8. 8.
    See Bahgat Korany, ‘Hierarchy within the South: in search of theory’, Third World Affairs 1986 (London: Third World Foundation, 1986) pp. 85–100; and ‘Now thrive Popeye’ The Economist 286(7274) 29 January 1983, pp. 11–12.Google Scholar
  9. 9.
    For the attempt to do this, see Timothy M. Shaw, Towards a Political Economy of Africa: the dialectics of dependence (London: Macmillan, 1985).Google Scholar
  10. 10.
    IMF, World Economic Outlook: a survey by the staff of the IMF (Washington, 1982 Occasional Paper Number 9) pp. 23 and 26. Emphasis added.Google Scholar
  11. 11.
    See Ali A. Mazrui’s cautionary, if melodramatic and enigmatic, 1979 Reith Lectures for the BBC: The African Condition (London: Heine-mann, 1980).Google Scholar
  12. 12.
    For comparisons of these two prognostications and proposals see Caro-line Allison and Reginald Green (eds), ‘Accelerated development in sub-Saharan Africa: what agendas for action?’, IDS Bulletin, January 1983; ‘A special double issue on the Berg Report and the Lagos Plan of Action’, Africa Development 7(1/2) January/June 1982; Charles Harvey, ‘Accelerated development in sub-Saharan Africa: review article’, in Colin Legum (ed.), Africa Contemporary Record: annual survey of events and documents, Volume 14, 1981–82 (New York: Africana, 1982); ‘What the World Bank didn’t say’, Africa News 18(19) 10 May 1982, pp. 2, 3 and 11; and Timothy M. Shaw, ‘OAU: the forgotten economic debate’, West Africa 3375, 12 April 1982, pp. 983–4 and ‘Debates about Africa’s future: the Brandt, World Bank and Lagos Plan blueprints’, Third World Quarterly 5(2) April 1983, pp. 330 44, reprinted in Toivo Miljan (ed.) The Political Economy of North—South Relations (Peterborough: Broad-view, 1987) pp. 501–11.Google Scholar
  13. 13.
    On the prospects for repression rather than revolution, at least in the short term, see Claude Ake, A Political Economy for Africa (London: Longman, 1981) pp. 176–89 and Richard Sandbrook, The Politics ofBasic Needs (Toronto: University of Toronto Press, 1982) pp. 182–246.Google Scholar
  14. 14.
    For a succinct overview of current trends, economic and policy, see, ‘Africa’s economic crisis’, North-South Institute Briefing 6, February 1983. See also Richard Sandbrook, The Politics of Africa’s Economic Stagnation (Cambridge: Cambridge University Press, 1985) and John Ravenhill (ed.) Africa in Economic Crisis (London: Macmillan, 1986).Google Scholar
  15. 15.
    Ronald H. Chilcote, ‘Preface’ in his collection on Dependence and Marxism: towards a resolution of the debate (Boulder: Westview, 1982) p. x.Google Scholar
  16. 16.
    Ronald H. Chilcote, ‘Issues of Theory in Dependence and Marxism’, ibid p. 15. See also Joel Samoff, ‘On class, paradigm and African politics’, Africa Today 29(2), Second Quarter 1982, pp. 41–50.Google Scholar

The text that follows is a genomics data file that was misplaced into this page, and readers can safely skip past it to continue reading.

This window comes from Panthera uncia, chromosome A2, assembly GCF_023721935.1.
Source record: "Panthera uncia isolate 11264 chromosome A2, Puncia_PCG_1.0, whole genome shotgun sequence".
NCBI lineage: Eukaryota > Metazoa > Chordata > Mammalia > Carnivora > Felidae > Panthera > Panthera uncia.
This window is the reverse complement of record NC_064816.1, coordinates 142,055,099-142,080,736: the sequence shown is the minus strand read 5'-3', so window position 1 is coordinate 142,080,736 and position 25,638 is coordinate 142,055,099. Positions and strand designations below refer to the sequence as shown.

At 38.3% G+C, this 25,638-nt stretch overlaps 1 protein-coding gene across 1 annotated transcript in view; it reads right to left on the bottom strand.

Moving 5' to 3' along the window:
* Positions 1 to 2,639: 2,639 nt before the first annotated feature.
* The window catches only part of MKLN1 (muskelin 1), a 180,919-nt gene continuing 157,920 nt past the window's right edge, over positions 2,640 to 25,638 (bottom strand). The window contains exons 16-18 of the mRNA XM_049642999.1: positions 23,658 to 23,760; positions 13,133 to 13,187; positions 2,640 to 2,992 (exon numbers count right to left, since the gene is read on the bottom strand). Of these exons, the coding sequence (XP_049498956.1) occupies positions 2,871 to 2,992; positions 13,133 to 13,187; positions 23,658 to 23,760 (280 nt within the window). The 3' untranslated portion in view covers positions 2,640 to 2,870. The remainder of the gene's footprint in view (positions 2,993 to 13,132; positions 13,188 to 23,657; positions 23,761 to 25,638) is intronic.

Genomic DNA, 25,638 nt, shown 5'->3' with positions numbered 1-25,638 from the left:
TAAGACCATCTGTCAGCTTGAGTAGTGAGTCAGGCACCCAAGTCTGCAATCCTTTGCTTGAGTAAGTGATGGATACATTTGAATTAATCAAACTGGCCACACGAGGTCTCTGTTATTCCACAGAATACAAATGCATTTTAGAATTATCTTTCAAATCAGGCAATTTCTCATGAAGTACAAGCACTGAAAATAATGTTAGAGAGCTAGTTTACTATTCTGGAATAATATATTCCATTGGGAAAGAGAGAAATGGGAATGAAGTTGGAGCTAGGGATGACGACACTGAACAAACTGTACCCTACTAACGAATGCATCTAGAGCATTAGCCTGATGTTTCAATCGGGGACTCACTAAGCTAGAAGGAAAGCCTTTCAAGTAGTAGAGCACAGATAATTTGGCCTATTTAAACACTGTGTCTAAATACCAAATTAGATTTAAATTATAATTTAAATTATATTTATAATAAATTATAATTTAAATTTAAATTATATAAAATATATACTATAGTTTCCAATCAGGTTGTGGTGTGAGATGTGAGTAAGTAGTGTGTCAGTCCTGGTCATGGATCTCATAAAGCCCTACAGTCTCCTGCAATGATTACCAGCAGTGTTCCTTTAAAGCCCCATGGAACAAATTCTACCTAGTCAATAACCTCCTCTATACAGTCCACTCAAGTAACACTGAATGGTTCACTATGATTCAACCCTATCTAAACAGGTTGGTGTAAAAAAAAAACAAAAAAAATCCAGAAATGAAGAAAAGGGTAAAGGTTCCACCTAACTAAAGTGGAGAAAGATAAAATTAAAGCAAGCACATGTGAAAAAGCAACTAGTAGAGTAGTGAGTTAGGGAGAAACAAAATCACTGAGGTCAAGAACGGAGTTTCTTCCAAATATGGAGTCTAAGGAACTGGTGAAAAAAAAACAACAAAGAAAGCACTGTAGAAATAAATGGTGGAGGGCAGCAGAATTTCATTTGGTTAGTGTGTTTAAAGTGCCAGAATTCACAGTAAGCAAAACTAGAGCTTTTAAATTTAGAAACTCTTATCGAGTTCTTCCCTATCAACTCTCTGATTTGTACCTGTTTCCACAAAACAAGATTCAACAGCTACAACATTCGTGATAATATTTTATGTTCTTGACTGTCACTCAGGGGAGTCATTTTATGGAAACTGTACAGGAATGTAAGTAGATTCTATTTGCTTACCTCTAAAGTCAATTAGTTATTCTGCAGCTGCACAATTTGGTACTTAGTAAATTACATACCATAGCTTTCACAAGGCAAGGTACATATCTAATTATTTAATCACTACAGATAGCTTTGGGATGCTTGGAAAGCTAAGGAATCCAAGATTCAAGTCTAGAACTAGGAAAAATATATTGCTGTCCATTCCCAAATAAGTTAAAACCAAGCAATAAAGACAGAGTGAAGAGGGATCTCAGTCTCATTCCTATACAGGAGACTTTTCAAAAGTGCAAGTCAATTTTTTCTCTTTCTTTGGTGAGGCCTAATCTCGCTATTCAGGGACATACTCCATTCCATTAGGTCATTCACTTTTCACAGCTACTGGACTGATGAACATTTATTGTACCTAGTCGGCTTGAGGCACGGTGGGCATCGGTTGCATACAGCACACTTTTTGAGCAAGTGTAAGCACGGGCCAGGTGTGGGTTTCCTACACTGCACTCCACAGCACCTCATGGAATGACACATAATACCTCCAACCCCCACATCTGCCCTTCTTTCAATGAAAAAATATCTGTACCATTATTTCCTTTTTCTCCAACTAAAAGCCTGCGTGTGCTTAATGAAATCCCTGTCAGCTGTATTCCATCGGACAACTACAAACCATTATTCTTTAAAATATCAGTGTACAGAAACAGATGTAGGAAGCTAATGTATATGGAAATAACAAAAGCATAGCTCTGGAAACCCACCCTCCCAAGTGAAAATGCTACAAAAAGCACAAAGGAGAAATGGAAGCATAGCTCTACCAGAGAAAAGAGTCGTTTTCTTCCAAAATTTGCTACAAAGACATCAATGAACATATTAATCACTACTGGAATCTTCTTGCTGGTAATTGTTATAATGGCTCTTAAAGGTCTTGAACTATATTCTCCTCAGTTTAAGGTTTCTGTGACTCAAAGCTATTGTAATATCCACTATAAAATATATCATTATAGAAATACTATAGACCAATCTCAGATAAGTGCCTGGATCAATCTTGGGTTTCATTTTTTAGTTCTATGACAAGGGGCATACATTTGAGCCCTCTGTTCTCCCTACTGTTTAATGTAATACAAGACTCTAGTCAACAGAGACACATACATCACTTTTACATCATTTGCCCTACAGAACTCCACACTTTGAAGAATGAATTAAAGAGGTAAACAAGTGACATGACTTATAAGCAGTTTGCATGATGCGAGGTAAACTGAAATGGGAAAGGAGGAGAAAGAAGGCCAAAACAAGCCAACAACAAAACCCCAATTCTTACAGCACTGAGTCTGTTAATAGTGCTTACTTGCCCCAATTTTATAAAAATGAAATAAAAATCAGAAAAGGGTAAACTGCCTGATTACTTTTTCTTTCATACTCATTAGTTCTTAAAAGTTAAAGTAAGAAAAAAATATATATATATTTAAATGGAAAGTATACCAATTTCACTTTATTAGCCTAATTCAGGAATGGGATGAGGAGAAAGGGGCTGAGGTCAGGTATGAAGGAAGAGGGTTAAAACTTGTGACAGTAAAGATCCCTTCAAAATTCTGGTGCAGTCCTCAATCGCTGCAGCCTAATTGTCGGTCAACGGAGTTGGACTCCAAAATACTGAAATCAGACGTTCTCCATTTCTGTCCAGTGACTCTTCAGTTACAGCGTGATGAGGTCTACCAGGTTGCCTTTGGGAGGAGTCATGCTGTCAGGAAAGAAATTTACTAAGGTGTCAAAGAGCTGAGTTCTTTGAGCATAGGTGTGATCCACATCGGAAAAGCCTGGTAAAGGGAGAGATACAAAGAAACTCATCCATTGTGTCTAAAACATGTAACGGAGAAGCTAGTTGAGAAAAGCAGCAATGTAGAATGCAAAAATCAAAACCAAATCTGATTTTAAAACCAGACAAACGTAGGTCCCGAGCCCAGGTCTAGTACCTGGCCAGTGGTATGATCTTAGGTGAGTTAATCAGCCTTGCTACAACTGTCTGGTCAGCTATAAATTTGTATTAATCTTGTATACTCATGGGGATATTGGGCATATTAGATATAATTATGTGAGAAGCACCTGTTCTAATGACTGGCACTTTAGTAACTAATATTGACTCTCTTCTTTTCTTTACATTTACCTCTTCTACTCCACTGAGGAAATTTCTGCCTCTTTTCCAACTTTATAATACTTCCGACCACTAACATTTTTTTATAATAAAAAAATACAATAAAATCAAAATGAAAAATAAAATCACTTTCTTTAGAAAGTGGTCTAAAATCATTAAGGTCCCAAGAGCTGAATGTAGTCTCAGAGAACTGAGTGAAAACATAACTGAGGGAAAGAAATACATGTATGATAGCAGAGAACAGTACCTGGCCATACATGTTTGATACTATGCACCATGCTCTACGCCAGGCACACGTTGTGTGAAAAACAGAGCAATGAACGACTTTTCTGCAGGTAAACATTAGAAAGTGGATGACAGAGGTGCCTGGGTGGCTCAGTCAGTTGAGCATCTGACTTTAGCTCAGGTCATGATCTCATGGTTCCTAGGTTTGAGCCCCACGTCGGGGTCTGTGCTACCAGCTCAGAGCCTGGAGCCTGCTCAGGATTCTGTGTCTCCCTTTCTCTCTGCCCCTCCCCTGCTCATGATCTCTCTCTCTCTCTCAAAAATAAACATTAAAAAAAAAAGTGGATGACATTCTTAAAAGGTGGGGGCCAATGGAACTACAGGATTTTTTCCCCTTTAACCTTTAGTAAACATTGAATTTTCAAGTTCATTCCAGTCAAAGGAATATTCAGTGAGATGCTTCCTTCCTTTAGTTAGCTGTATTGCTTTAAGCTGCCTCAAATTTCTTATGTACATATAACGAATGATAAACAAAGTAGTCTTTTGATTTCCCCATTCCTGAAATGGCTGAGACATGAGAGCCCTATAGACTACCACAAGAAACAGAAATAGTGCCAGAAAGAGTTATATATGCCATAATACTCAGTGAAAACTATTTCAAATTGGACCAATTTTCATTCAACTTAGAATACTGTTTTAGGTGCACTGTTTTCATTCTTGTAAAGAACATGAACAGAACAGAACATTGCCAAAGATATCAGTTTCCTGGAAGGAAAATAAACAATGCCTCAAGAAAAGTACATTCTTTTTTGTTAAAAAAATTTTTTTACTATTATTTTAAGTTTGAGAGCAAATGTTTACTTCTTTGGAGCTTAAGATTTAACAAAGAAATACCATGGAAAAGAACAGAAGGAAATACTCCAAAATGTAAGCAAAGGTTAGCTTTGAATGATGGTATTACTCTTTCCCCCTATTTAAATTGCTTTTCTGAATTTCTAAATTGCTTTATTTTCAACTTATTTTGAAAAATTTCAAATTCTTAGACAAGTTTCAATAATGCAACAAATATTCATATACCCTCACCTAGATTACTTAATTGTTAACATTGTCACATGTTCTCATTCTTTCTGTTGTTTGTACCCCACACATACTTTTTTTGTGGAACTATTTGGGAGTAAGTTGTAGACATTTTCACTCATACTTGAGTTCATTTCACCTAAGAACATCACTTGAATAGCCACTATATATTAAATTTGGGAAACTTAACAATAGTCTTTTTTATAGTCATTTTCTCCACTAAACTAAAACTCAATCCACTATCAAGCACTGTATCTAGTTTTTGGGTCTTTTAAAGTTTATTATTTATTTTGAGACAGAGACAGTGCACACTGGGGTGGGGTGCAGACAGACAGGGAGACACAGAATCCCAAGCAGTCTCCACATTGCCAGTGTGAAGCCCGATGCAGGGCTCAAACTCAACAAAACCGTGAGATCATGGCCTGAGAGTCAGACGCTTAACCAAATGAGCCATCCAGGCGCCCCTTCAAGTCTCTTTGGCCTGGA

17. 17.
    For a useful introduction to such novel differences, see Paul Hallwood and Stuart Sinclair, Oil, Debt and Development: OPEC in the Third World (London: George Allen & Unwin, 1981). See also Shaw, ‘Towards a political economy of the OAU and the Arab League’.Google Scholar
  18. 18.
    Fassil G. Kiros, ‘What is in a NIEO for the least developed countries of Africa?’, Africa Development 6(4) 1981, pp. 16–17.Google Scholar
  19. 19.
    For a recent defence of such an outward-looking strategy, albeit an idealistic one based on market forces and enlightened leadership, see Michael Roemer, ‘Economic development in Africa: performance since independence and a strategy for the future’, Daedalus 3(2) Spring 1982, pp. 125–48.Google Scholar
  20. 20.
    For a lament about the elusiveness of BHN in Nigeria despite the ‘petronaira’ boom, based on the ILO report on First Things First: meeting the Basic Needs of the people of Nigeria (Addis Ababa, 1980), see V. P. Diejomaoh, ‘Nigerian social science research priorities for development’, Afrika Spectrum 17(2) 1982, pp. 151–60.Google Scholar
  21. 21.
    On the roller-coaster of Nigeria’s political economy, see Julius O. Ihonvbere and Timothy M. Shaw, Nigeria: political economy at the (semi?) periphery (Aldershot: Gower, 1988).Google Scholar
  22. 22.
    See Ake, A Political Economy of Africa, pp. 180–4.Google Scholar
  23. 23.
    See Timothy M. Shaw, ‘The African crisis: debates and dialectics over alternative development strategies for the continent’, Alternatives 9(1) Spring/Summer 1983.Google Scholar
  24. 24.
    See Timothy M. Shaw, ‘Conclusion: African development and the new international division of Labour’ in Adebayo Adedeji and Timothy Shaw (eds) Economic Crisis in Africa: African perspectives on development problems and potentials (Boulder: Westview Press, 1985).Google Scholar
  25. 25.
    ‘Editorial: the untouched topic’, West Africa 3408, 29 November 1982, p. 3063.Google Scholar
  26. 26.